The Collections Department has been busy preparing for the Museum’s newest exhibition, Flickering Treasures: Rediscovering Baltimore’s Forgotten Movie Theaters. The exhibition features a survey of Baltimore’s movie theaters from 1896 to the present.
The Museum has roughly 250,000 artifacts in its permanent collection. Still, with exhibitions like Flickering Treasures that cover a specific topics we frequently rely on other institutions and individuals lending us items to enhance the exhibition. For Flickering Treasures we borrowed over 125 artifacts from 20 different sources, including the Jewish Museum of Maryland, the Baltimore Museum of Industry, and numerous private collectors. Some of the most fascinating artifacts in this exhibit survived demolition and destruction because a handful of individuals saved them and held on to them for years.
One such example is this hanging lamp from the Metropolitan Theater made of iron, brass, and sheets of colored mica glass. The lamp, which features images of the Greek god Pan, is on loan from long time Baltimore residents Calvin and Sarah Buikema. The lamp was hanging in their house when the Museum learned about it. The Buikemas generously allowed us to visit their home multiple times to determine the safest way to remove, pack, and transport the lamp.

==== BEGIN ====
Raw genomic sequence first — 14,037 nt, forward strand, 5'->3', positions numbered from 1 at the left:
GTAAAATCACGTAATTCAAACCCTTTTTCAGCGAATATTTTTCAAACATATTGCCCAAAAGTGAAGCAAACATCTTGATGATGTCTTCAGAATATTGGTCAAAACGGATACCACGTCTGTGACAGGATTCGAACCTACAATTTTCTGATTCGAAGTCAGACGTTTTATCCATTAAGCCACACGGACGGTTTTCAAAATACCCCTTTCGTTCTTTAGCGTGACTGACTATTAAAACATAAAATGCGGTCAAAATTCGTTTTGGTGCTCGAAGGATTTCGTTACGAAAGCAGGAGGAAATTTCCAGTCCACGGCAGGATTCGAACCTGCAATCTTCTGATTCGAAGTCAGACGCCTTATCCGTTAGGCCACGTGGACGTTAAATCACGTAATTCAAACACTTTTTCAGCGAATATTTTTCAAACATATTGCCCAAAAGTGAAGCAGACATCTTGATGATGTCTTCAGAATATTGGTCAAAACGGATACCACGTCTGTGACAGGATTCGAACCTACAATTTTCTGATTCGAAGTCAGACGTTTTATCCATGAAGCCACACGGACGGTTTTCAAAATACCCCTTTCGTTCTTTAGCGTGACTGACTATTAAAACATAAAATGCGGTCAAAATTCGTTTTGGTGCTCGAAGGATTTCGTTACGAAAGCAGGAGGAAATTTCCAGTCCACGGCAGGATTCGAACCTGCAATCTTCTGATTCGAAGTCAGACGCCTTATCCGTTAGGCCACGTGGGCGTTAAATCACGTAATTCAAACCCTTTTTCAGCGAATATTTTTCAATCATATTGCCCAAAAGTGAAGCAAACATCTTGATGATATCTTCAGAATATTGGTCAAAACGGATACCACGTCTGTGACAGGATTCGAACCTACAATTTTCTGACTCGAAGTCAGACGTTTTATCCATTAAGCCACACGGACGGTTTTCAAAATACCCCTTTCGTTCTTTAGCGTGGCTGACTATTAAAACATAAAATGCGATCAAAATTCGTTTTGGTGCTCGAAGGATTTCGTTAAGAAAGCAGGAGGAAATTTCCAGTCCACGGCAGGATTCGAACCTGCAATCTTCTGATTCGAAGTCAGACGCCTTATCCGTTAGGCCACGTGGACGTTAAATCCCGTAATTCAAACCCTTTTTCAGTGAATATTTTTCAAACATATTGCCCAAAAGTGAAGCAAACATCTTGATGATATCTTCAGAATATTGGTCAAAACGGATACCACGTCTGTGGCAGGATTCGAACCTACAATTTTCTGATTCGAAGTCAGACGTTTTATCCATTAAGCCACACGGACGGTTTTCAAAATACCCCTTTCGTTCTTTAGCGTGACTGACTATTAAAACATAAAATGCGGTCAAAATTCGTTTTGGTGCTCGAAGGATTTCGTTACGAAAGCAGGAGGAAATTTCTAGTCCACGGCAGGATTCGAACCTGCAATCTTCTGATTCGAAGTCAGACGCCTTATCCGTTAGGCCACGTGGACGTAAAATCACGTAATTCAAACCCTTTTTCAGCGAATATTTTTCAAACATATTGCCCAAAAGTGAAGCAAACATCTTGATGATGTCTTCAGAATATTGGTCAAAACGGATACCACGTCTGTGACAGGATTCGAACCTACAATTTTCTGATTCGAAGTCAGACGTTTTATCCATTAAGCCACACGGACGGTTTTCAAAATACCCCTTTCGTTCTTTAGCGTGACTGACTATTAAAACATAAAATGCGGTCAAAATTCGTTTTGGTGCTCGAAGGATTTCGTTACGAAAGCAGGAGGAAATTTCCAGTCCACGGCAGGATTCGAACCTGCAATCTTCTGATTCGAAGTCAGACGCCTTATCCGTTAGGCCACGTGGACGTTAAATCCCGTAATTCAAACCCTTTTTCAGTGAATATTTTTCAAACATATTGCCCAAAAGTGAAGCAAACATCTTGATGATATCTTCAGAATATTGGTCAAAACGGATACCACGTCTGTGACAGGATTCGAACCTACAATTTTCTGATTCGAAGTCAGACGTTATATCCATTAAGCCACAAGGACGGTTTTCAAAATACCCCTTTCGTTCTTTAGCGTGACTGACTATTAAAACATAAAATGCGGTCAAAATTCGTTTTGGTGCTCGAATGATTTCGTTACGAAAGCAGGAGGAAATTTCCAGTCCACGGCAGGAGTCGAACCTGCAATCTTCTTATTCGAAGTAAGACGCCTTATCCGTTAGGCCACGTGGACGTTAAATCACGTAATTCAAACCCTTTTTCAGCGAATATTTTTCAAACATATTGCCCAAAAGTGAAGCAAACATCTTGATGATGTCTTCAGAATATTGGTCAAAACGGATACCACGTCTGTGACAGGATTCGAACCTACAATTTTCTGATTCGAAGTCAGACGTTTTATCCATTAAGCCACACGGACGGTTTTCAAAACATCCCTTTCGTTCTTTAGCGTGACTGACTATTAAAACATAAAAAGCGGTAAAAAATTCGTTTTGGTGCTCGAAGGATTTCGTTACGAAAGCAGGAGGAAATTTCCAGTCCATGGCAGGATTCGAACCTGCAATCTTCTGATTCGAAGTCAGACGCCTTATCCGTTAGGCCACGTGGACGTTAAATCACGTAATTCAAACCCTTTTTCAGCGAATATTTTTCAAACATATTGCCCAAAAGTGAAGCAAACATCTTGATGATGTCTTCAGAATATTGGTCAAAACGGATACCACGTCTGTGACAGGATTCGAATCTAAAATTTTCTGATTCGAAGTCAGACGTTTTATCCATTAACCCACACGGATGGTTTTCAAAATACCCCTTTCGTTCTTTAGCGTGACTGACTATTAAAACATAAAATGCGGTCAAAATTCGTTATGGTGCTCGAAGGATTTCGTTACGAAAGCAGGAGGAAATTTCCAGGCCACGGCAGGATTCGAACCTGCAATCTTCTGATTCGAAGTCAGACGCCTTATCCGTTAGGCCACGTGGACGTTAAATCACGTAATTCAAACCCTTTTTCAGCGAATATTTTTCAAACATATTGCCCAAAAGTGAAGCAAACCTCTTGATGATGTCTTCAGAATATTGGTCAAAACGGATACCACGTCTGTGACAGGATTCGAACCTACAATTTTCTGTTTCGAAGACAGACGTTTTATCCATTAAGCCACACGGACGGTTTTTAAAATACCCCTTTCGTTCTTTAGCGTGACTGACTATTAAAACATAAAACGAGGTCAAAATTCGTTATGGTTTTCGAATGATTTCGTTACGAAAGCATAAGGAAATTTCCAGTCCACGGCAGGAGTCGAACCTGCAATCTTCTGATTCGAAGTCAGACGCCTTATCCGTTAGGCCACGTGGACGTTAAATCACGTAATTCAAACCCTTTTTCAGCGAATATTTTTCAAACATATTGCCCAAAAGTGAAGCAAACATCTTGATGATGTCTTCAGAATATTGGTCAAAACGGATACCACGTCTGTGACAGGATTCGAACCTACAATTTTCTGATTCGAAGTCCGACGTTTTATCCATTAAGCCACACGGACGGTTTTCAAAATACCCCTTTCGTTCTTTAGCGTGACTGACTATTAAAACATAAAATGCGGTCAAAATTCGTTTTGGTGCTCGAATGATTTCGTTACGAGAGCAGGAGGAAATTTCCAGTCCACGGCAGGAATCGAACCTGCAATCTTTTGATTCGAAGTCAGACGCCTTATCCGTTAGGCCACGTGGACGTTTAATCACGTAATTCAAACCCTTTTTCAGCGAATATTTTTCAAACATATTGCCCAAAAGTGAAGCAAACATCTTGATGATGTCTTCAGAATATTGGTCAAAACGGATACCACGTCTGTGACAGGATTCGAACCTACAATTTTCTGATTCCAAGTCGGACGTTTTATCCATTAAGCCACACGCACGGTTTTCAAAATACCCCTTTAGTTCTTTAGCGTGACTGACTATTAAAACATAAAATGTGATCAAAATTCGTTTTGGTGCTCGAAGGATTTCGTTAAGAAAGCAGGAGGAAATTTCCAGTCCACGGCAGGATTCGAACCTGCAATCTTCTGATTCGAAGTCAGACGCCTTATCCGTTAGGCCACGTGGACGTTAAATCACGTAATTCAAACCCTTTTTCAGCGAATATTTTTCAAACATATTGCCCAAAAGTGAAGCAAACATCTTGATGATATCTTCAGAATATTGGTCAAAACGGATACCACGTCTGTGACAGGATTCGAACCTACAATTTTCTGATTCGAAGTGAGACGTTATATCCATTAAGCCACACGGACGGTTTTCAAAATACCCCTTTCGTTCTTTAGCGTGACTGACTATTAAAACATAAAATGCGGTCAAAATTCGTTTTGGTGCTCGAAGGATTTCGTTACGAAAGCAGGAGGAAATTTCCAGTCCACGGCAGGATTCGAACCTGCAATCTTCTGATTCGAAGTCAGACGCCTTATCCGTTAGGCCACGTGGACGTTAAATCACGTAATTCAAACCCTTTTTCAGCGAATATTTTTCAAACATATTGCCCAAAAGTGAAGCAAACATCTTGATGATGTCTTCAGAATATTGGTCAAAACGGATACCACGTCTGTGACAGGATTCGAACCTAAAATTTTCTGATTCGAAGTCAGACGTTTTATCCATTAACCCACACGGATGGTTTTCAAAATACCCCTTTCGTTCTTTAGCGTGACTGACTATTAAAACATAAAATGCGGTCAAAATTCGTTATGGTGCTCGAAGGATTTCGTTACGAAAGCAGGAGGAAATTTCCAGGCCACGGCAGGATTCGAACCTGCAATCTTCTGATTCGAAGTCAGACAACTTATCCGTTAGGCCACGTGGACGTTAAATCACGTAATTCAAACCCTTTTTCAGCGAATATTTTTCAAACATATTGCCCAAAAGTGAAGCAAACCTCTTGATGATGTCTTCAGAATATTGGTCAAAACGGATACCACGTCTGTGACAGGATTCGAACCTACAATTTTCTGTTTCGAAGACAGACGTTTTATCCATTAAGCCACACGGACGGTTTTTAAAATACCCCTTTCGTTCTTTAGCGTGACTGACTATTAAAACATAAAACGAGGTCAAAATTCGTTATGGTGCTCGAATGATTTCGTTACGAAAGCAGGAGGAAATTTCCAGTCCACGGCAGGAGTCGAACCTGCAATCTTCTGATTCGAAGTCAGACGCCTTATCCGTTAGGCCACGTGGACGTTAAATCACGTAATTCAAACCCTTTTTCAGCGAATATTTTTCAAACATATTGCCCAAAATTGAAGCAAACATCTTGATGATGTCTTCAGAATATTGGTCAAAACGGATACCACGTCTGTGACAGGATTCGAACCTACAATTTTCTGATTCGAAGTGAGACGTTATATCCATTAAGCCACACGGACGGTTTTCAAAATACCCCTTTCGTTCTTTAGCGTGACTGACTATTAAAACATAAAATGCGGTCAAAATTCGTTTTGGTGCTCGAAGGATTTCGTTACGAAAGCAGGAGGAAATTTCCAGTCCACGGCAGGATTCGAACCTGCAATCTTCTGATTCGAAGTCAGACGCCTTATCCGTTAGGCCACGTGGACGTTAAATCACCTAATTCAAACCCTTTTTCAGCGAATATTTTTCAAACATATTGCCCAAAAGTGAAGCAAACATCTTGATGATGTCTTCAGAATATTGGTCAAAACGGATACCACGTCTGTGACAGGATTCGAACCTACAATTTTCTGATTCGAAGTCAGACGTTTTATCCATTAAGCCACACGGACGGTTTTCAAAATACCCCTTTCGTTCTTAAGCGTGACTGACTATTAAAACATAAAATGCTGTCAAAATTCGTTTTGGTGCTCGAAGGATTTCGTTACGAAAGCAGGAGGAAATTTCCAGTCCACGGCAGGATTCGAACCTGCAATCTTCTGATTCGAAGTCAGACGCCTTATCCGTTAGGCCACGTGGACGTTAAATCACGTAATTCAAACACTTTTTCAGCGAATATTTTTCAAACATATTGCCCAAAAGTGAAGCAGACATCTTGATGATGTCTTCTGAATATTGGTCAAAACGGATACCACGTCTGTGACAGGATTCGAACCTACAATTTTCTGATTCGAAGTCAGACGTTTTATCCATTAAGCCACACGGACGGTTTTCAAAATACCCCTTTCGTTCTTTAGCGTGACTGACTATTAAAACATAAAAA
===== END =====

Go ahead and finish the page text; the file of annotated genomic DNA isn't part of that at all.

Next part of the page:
Once at the Museum, our Registrar secured permission for the lamp to be gently cleaned and dusted to bring out all of the gorgeous details. We also received permission from the Buikemas to hang and light the lamp—a delicate operation that involved coordination between our, chief preparator, master carpenter, and our contract electrician. As you can imagine, there were audible oohs and aahs from our install team when the switch was flipped and the light came to life!
The incorporation of this one artifact took hours of staff work and support from the lenders. In addition to site visits, packing, transporting, cleaning, and installing, there was the time spent creating the loan agreements, working with designers to determine its location in the exhibit, and reviewing the layout to determine where power could be pulled from. Our master carpenter even built the hanging structure in the ceiling specifically for the lamp and he had to modify the design as we figured out more details for the display.
Even so, it’s easy to see why we consider the effort worthwhile. Turning a corner in Flickering Treasures to see the beautiful lamps and sconces that adorned Baltimore’s most opulent theaters transports visitors to a different time and place. You are able to see up close details that may be lost in a photograph or less compelling in a description. We feel so grateful to meet and work with lenders from all over the country, who share our passion for preserving and displaying history.
We hope you’ll be able to visit Flickering Treasures and take along a new perspective on what it takes to get an artifact from someone’s home and onto a museum wall!